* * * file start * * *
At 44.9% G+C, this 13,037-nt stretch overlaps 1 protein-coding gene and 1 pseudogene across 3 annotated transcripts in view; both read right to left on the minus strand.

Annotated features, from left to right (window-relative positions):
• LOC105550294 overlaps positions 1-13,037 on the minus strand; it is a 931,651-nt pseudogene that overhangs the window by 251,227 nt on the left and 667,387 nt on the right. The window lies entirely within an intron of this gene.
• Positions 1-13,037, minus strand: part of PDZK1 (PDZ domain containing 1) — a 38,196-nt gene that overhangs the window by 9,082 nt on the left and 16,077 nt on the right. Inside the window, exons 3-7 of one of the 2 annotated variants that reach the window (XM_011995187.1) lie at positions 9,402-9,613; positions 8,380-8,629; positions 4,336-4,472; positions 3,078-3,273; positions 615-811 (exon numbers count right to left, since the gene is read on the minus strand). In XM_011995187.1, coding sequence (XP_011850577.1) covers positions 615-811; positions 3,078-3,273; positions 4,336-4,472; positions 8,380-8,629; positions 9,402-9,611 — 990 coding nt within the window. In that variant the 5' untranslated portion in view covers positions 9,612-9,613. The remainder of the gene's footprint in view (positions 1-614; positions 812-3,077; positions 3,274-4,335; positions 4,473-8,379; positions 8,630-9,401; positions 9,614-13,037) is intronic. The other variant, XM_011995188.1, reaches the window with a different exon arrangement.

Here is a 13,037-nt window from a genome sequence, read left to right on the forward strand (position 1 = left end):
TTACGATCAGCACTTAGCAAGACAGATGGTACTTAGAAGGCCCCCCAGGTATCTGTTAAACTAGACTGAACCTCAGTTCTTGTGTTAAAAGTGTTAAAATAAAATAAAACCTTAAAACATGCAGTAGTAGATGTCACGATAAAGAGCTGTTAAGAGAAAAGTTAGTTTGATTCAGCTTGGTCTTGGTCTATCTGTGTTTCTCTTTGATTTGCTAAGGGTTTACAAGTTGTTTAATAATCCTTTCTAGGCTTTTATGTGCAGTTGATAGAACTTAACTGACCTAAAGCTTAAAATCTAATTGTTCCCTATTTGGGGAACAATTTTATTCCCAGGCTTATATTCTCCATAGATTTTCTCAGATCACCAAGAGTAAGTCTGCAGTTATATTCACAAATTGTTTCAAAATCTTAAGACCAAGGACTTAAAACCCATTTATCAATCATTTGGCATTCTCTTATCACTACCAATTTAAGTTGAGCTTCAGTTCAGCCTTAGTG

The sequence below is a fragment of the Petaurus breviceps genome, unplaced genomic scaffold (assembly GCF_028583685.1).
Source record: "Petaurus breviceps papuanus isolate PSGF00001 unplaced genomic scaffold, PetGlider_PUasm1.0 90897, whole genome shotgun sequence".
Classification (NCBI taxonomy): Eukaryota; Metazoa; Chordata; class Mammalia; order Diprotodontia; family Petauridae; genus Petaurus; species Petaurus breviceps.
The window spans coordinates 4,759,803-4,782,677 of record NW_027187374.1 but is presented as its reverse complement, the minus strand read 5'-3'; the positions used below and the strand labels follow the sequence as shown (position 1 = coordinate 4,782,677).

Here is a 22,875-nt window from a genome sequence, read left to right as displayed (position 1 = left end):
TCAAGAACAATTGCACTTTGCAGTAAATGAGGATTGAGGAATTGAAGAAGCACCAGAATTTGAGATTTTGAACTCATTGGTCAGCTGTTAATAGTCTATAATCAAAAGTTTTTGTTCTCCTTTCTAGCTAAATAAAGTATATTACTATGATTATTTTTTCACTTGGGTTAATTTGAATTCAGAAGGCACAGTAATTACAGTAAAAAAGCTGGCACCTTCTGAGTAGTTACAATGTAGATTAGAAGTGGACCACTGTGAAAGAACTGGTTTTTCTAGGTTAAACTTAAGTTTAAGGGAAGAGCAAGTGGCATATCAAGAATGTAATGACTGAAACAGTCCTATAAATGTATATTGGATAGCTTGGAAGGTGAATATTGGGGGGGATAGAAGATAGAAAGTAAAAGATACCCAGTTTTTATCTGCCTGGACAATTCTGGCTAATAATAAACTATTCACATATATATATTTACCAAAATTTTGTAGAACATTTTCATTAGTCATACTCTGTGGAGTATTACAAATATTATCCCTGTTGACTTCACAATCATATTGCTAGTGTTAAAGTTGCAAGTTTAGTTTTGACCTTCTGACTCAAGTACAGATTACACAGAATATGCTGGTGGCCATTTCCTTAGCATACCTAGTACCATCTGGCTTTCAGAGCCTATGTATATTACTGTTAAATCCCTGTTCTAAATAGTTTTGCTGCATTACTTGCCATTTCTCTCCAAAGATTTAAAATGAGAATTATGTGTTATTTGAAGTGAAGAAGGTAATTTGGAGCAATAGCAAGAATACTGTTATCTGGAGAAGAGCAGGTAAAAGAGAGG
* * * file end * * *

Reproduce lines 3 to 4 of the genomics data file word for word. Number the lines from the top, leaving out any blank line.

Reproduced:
• LOC105550294 overlaps positions 1-13,037 on the minus strand; it is a 931,651-nt pseudogene that overhangs the window by 251,227 nt on the left and 667,387 nt on the right. The window lies entirely within an intron of this gene.
• Positions 1-13,037, minus strand: part of PDZK1 (PDZ domain containing 1) — a 38,196-nt gene that overhangs the window by 9,082 nt on the left and 16,077 nt on the right. Inside the window, exons 3-7 of one of the 2 annotated variants that reach the window (XM_011995187.1) lie at positions 9,402-9,613; positions 8,380-8,629; positions 4,336-4,472; positions 3,078-3,273; positions 615-811 (exon numbers count right to left, since the gene is read on the minus strand). In XM_011995187.1, coding sequence (XP_011850577.1) covers positions 615-811; positions 3,078-3,273; positions 4,336-4,472; positions 8,380-8,629; positions 9,402-9,611 — 990 coding nt within the window. In that variant the 5' untranslated portion in view covers positions 9,612-9,613. The remainder of the gene's footprint in view (positions 1-614; positions 812-3,077; positions 3,274-4,335; positions 4,473-8,379; positions 8,630-9,401; positions 9,614-13,037) is intronic. The other variant, XM_011995188.1, reaches the window with a different exon arrangement.